Though that was perhaps the lamest excuse ever, Olivia believed it.  Luke didn’t, and he tried to make her see things differently which led to the awkward revelation that Olivia and Dillon slept together.  Perhaps it’s because I’m 21 and am not at all surprised when teenagers (both in fictional worlds and in reality) have sex, but the whole sequence of Luke, and then Remy, being shocked about this turn of events made me roll my eyes.  Maybe that was the show’s way of throwing it out there that Remy and Luke haven’t had sex yet,  because Remy wants to wait until she’s at least out of high school, and Luke’s totally cool with that.  If that was the point, it was a muddled one.  Or maybe the writers realized this was a prime moment to acknowledge that they’ve never shown Luke and Remy in any kind of sexual situation. Whatever the reason, it was sloppy and awkward.

Why Olivia and Dillon sleeping together became a plot point is beyond me, but at this point it looks more like a cheap device to develop their relationship, creating an avenue for Olivia to be reluctant about believing Springer’s accusations and making sure Dillon looks as despicable as possible.  They didn’t really have to do all that to make Dillon look bad, as him offering up his girlfriend’s life in exchange for his is bad enough, and Olivia being unsure about Dillon being a bad guy could have been accomplished by just, you know, showing that Olivia and Dillon had a pretty decent relationship and she loved him?  It would have been far easier to accept Olivia’s disbelief with that rather than everyone deciding Olivia having sex with him had created this huge blind spot that made it impossible for her to see reason.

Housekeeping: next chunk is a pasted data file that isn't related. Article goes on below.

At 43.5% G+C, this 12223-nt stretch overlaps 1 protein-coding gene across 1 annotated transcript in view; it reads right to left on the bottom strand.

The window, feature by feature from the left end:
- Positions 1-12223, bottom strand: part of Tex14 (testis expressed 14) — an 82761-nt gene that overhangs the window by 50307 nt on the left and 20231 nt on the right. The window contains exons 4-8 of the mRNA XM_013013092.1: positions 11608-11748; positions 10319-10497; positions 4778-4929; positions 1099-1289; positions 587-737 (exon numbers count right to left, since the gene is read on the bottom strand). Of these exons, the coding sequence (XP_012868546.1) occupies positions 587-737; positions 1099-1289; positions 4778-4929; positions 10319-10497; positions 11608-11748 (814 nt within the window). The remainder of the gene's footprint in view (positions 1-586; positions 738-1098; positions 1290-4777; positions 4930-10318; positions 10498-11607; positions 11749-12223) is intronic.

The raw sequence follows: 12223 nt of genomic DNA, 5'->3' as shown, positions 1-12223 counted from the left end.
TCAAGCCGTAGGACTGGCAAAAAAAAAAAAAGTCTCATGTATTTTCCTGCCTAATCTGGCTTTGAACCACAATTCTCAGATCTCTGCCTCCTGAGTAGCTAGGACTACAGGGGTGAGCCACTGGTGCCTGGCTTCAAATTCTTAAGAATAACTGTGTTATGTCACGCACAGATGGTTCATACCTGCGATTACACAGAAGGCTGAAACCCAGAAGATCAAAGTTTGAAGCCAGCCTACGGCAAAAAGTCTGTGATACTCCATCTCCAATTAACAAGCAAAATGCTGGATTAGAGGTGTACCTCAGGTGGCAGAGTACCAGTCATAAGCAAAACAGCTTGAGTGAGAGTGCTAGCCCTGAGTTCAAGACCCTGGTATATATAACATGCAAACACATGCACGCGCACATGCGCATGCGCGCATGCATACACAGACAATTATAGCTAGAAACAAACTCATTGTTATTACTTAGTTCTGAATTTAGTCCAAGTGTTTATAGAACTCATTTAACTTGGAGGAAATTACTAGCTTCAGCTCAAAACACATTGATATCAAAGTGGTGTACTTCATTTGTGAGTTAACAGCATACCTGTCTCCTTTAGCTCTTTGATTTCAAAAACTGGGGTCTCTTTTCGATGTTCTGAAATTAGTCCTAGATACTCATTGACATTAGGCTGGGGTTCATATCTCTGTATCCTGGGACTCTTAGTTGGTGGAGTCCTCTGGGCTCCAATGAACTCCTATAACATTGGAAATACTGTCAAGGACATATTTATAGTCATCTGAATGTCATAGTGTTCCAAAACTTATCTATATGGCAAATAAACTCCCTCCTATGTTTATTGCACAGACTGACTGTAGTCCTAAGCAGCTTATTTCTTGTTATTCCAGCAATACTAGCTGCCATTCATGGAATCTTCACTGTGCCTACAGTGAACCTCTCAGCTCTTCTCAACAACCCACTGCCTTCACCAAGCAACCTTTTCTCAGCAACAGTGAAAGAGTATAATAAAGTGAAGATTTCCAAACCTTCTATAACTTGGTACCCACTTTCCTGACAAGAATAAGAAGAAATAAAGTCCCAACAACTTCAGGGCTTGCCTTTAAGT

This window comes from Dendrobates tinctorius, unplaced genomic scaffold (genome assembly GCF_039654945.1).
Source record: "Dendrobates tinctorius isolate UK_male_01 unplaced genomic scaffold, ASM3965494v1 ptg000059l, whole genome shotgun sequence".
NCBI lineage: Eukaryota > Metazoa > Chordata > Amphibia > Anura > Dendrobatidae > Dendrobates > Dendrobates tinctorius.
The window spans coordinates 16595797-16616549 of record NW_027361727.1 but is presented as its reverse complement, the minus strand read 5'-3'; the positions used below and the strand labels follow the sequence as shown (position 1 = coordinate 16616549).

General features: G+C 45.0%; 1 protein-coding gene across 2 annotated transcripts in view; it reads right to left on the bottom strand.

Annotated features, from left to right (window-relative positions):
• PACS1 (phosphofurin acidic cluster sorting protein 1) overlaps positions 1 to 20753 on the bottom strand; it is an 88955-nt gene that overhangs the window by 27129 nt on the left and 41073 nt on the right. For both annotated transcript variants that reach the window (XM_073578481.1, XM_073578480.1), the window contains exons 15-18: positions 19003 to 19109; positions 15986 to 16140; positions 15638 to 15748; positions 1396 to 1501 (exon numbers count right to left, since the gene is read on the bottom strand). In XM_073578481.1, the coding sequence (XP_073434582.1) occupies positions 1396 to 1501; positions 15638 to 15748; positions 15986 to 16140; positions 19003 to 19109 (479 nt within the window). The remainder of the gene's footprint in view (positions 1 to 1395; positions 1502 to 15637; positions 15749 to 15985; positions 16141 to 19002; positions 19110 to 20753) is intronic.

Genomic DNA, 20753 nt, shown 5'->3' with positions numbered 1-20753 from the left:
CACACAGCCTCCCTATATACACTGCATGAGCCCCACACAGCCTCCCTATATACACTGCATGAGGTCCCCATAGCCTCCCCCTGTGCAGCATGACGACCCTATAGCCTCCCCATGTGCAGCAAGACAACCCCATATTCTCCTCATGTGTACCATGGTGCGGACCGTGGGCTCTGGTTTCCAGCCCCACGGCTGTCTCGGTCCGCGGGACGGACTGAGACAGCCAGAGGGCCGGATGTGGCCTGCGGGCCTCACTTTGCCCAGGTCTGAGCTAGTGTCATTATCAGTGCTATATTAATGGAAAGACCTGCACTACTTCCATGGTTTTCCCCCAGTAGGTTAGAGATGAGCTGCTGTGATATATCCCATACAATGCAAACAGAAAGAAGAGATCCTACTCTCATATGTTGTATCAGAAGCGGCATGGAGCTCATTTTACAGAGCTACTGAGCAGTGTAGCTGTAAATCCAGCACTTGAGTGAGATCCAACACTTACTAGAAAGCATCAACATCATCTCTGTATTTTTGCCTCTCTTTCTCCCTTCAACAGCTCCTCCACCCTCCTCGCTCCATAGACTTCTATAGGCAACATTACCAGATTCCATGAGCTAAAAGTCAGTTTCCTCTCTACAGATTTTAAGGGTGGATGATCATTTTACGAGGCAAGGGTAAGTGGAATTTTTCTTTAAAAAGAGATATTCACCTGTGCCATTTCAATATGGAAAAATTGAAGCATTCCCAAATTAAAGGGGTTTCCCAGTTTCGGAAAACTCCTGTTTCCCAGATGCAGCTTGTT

Dillon did bring up one interesting addition to the show’s mythology:  the five people being targeted for death may not have been targeted from the start. The list of names didn’t include Beaumont, Matheson or Collins, but Sanders was on it, and Dillon revealed that he’d wormed his way out of the pact by offering up Olivia instead.   So far the mythology has implied that everyone was selected because they were chosen long ago by their own ancestors’ actions, but adding other people in the present who offered up others to save their own lives is more intriguing.  It’s only more interesting because Ravenswood‘s done very little with the ancestral component so maybe injecting other characters will add some energy as well as the possibility of another person being on the death list who we haven’t met yet.



  • I just cannot make myself care about this spider woman floating around.  That terrible special effect of the spider crawling out of her cheek tainted any kind of interest I could have had in her.
  • Why was Olivia confused about the whole bail process? Have these kids not seen Law & Order?
  • I thank this episode for not subjecting me to anymore Tess, though I curse it for subjecting me to Springer.
  • “It’s just weird that my sister did it before me.”  “Well, she is four minutes older.”
  • This show is killing me, I think.  I want to at least finish up this section of the season, but not even my Remy love is going to be enough to allow me to keep watching this show unless next week’s winter finale pulls out something excellent.
  • I can’t even come up with anything interesting to title this as.